The Founder is a reasonably solid drama, anchored in a strong central performance and a timely narrative.
In form, The Founder plays like a very old fashioned piece of prestige cinema. It is a grand and sweeping character-driving historical drama that spans a seven-year period from Dick and Mac McDonald’s first encounter with Ray Kroc to his eventual purchase of the family and business name. Unlike many contemporary historical dramas, there is no tight focus on a singular significant historical event. The Founder does not attempt to illuminate its central character through intense scrutiny of one big moment. Instead, it tries to tell the whole story.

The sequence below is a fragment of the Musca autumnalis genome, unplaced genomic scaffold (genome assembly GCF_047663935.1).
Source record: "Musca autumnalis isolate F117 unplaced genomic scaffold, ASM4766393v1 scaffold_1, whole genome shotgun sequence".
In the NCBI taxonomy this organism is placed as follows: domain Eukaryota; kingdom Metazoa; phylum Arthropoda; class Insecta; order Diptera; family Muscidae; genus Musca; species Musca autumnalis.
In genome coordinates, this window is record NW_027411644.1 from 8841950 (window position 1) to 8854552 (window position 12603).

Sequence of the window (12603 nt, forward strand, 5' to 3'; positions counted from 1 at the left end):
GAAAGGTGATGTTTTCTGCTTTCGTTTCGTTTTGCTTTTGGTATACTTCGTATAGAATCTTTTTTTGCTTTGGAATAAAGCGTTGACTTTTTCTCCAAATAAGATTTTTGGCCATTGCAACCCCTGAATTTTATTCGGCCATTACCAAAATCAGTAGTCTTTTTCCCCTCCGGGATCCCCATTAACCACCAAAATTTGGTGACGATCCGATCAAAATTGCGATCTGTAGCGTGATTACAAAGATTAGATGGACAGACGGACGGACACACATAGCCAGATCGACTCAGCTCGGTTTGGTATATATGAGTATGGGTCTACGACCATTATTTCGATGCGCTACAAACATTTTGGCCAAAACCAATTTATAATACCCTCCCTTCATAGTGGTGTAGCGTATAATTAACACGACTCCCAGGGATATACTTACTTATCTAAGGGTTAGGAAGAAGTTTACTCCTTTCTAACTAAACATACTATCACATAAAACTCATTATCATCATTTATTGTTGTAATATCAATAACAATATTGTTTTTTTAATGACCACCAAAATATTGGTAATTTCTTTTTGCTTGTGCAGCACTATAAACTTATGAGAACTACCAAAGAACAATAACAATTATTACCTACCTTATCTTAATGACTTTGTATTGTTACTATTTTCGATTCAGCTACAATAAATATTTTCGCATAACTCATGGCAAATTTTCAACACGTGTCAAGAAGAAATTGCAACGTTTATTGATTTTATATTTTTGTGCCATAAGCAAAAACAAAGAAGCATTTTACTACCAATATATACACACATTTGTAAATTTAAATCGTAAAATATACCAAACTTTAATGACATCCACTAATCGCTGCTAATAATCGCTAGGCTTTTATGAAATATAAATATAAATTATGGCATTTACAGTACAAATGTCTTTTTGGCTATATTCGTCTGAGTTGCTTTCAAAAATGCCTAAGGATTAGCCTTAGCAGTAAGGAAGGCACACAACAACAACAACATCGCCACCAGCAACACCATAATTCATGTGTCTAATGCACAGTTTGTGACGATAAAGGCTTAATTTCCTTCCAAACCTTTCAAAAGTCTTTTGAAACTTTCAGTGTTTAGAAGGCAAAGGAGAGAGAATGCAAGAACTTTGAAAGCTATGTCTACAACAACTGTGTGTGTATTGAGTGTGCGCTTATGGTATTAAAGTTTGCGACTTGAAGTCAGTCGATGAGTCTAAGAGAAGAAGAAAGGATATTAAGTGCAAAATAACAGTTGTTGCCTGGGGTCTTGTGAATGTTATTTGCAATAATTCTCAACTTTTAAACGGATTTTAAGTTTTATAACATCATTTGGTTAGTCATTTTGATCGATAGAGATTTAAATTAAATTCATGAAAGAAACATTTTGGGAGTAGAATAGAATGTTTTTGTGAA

The Founder hits all of the expected beats from a film like this. Although it is obvious rooted in a true story, the movie tracing an arc as smooth as that iconic golden “m.” This not necessarily a bad thing. The Founder knows what it is doing, and it sets out about doing it in an efficient manner. In its own strange way, this feels appropriate. The Founder is as precisely constructed as the “swift service” engine that Ray Kroc elevates from a local quirk to a national franchise. The Founder never falters too badly, never meanders unforgivably.
More than that, The Founder has the luxury of a fantastic central performance from Michael Keaton as the huckster salesman who attaches himself to a small family business and manoeuvres himself to the head of an international empire.